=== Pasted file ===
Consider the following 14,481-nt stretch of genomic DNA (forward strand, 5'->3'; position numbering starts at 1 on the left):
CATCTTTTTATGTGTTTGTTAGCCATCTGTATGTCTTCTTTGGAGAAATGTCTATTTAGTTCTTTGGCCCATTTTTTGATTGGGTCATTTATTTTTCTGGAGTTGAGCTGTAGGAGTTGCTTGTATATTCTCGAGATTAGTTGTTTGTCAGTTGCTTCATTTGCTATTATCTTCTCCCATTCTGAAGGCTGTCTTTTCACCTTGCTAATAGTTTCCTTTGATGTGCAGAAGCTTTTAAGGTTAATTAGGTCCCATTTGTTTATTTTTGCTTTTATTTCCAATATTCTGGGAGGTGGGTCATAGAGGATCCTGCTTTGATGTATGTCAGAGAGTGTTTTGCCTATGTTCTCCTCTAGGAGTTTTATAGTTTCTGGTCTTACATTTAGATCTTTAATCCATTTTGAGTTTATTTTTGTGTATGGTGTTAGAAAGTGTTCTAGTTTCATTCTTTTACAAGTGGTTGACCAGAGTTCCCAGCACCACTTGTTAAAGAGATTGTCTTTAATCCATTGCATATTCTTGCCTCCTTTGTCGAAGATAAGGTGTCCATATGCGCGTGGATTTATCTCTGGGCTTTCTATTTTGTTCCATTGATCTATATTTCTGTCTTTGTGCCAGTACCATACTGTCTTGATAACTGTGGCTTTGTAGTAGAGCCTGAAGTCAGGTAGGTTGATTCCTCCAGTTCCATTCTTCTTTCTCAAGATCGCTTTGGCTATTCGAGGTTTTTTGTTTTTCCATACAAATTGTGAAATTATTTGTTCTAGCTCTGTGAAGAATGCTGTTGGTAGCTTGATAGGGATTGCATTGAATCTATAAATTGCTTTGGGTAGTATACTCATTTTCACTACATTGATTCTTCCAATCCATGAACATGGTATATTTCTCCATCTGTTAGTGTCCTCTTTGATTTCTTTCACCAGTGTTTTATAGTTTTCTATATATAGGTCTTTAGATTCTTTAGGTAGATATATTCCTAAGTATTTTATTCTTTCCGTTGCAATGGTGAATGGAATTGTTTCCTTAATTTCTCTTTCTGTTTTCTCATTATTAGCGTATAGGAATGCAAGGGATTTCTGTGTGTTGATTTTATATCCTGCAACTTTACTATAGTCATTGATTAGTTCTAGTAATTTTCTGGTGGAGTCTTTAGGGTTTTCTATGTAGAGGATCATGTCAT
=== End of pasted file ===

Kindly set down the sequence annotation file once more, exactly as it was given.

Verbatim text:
Consider the following 14,481-nt stretch of genomic DNA (forward strand, 5'->3'; position numbering starts at 1 on the left):
CATCTTTTTATGTGTTTGTTAGCCATCTGTATGTCTTCTTTGGAGAAATGTCTATTTAGTTCTTTGGCCCATTTTTTGATTGGGTCATTTATTTTTCTGGAGTTGAGCTGTAGGAGTTGCTTGTATATTCTCGAGATTAGTTGTTTGTCAGTTGCTTCATTTGCTATTATCTTCTCCCATTCTGAAGGCTGTCTTTTCACCTTGCTAATAGTTTCCTTTGATGTGCAGAAGCTTTTAAGGTTAATTAGGTCCCATTTGTTTATTTTTGCTTTTATTTCCAATATTCTGGGAGGTGGGTCATAGAGGATCCTGCTTTGATGTATGTCAGAGAGTGTTTTGCCTATGTTCTCCTCTAGGAGTTTTATAGTTTCTGGTCTTACATTTAGATCTTTAATCCATTTTGAGTTTATTTTTGTGTATGGTGTTAGAAAGTGTTCTAGTTTCATTCTTTTACAAGTGGTTGACCAGAGTTCCCAGCACCACTTGTTAAAGAGATTGTCTTTAATCCATTGCATATTCTTGCCTCCTTTGTCGAAGATAAGGTGTCCATATGCGCGTGGATTTATCTCTGGGCTTTCTATTTTGTTCCATTGATCTATATTTCTGTCTTTGTGCCAGTACCATACTGTCTTGATAACTGTGGCTTTGTAGTAGAGCCTGAAGTCAGGTAGGTTGATTCCTCCAGTTCCATTCTTCTTTCTCAAGATCGCTTTGGCTATTCGAGGTTTTTTGTTTTTCCATACAAATTGTGAAATTATTTGTTCTAGCTCTGTGAAGAATGCTGTTGGTAGCTTGATAGGGATTGCATTGAATCTATAAATTGCTTTGGGTAGTATACTCATTTTCACTACATTGATTCTTCCAATCCATGAACATGGTATATTTCTCCATCTGTTAGTGTCCTCTTTGATTTCTTTCACCAGTGTTTTATAGTTTTCTATATATAGGTCTTTAGATTCTTTAGGTAGATATATTCCTAAGTATTTTATTCTTTCCGTTGCAATGGTGAATGGAATTGTTTCCTTAATTTCTCTTTCTGTTTTCTCATTATTAGCGTATAGGAATGCAAGGGATTTCTGTGTGTTGATTTTATATCCTGCAACTTTACTATAGTCATTGATTAGTTCTAGTAATTTTCTGGTGGAGTCTTTAGGGTTTTCTATGTAGAGGATCATGTCAT